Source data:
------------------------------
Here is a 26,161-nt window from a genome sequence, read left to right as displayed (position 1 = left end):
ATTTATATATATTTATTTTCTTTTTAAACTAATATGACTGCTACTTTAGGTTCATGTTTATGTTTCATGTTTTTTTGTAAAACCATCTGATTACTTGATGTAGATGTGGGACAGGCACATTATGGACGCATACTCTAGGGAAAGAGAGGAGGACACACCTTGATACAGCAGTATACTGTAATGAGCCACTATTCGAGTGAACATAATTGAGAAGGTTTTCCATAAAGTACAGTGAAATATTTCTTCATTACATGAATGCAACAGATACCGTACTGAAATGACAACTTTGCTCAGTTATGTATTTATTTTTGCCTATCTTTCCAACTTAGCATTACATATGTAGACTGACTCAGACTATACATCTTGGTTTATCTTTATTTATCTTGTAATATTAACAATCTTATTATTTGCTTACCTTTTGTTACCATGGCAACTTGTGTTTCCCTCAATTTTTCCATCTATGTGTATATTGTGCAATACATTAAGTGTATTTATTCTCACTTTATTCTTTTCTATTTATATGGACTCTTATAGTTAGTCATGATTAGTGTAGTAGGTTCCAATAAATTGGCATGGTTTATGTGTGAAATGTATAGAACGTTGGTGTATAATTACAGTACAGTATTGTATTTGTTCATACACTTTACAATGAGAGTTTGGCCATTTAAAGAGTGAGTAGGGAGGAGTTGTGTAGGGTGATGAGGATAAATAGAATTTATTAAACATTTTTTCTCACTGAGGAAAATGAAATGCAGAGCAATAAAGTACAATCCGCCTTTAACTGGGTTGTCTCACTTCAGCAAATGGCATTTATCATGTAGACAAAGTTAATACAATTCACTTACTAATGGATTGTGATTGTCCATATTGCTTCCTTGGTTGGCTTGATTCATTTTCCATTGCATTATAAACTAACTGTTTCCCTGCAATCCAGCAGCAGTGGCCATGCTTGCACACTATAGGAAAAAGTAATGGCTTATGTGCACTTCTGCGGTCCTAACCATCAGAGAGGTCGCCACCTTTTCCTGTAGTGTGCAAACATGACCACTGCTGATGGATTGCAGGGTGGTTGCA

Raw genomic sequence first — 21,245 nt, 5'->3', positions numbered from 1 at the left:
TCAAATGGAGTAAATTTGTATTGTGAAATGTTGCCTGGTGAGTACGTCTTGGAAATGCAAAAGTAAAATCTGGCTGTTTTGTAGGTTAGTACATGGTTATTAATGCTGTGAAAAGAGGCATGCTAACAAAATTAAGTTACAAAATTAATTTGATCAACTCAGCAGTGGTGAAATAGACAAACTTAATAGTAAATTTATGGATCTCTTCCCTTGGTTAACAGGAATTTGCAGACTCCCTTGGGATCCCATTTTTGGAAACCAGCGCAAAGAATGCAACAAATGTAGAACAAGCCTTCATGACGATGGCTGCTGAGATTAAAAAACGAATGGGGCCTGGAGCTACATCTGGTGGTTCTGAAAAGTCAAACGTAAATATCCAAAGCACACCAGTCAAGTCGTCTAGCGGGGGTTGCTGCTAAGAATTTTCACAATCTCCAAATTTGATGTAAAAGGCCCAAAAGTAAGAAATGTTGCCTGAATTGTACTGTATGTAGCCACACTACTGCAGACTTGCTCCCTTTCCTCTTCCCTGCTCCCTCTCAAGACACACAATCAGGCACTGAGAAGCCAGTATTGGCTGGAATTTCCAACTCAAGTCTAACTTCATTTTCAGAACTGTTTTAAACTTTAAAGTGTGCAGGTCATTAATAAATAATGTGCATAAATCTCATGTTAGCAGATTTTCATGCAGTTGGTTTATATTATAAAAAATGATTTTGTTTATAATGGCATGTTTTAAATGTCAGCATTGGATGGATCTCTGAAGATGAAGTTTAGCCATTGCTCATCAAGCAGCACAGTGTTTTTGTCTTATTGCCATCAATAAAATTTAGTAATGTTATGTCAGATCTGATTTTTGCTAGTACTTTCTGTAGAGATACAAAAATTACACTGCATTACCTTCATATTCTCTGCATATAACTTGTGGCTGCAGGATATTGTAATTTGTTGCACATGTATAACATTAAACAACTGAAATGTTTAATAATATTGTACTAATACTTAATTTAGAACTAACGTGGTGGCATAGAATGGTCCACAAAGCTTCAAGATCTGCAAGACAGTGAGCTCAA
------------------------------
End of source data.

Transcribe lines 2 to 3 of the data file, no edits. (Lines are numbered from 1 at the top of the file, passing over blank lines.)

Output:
ATTTATATATATTTATTTTCTTTTTAAACTAATATGACTGCTACTTTAGGTTCATGTTTATGTTTCATGTTTTTTTGTAAAACCATCTGATTACTTGATGTAGATGTGGGACAGGCACATTATGGACGCATACTCTAGGGAAAGAGAGGAGGACACACCTTGATACAGCAGTATACTGTAATGAGCCACTATTCGAGTGAACATAATTGAGAAGGTTTTCCATAAAGTACAGTGAAATATTTCTTCATTACATGAATGCAACAGATACCGTACTGAAATGACAACTTTGCTCAGTTATGTATTTATTTTTGCCTATCTTTCCAACTTAGCATTACATATGTAGACTGACTCAGACTATACATCTTGGTTTATCTTTATTTATCTTGTAATATTAACAATCTTATTATTTGCTTACCTTTTGTTACCATGGCAACTTGTGTTTCCCTCAATTTTTCCATCTATGTGTATATTGTGCAATACATTAAGTGTATTTATTCTCACTTTATTCTTTTCTATTTATATGGACTCTTATAGTTAGTCATGATTAGTGTAGTAGGTTCCAATAAATTGGCATGGTTTATGTGTGAAATGTATAGAACGTTGGTGTATAATTACAGTACAGTATTGTATTTGTTCATACACTTTACAATGAGAGTTTGGCCATTTAAAGAGTGAGTAGGGAGGAGTTGTGTAGGGTGATGAGGATAAATAGAATTTATTAAACATTTTTTCTCACTGAGGAAAATGAAATGCAGAGCAATAAAGTACAATCCGCCTTTAACTGGGTTGTCTCACTTCAGCAAATGGCATTTATCATGTAGACAAAGTTAATACAATTCACTTACTAATGGATTGTGATTGTCCATATTGCTTCCTTGGTTGGCTTGATTCATTTTCCATTGCATTATAAACTAACTGTTTCCCTGCAATCCAGCAGCAGTGGCCATGCTTGCACACTATAGGAAAAAGTAATGGCTTATGTGCACTTCTGCGGTCCTAACCATCAGAGAGGTCGCCACCTTTTCCTGTAGTGTGCAAACATGACCACTGCTGATGGATTGCAGGGTGGTTGCA

Raw genomic sequence first — 21,245 nt, 5'->3', positions numbered from 1 at the left: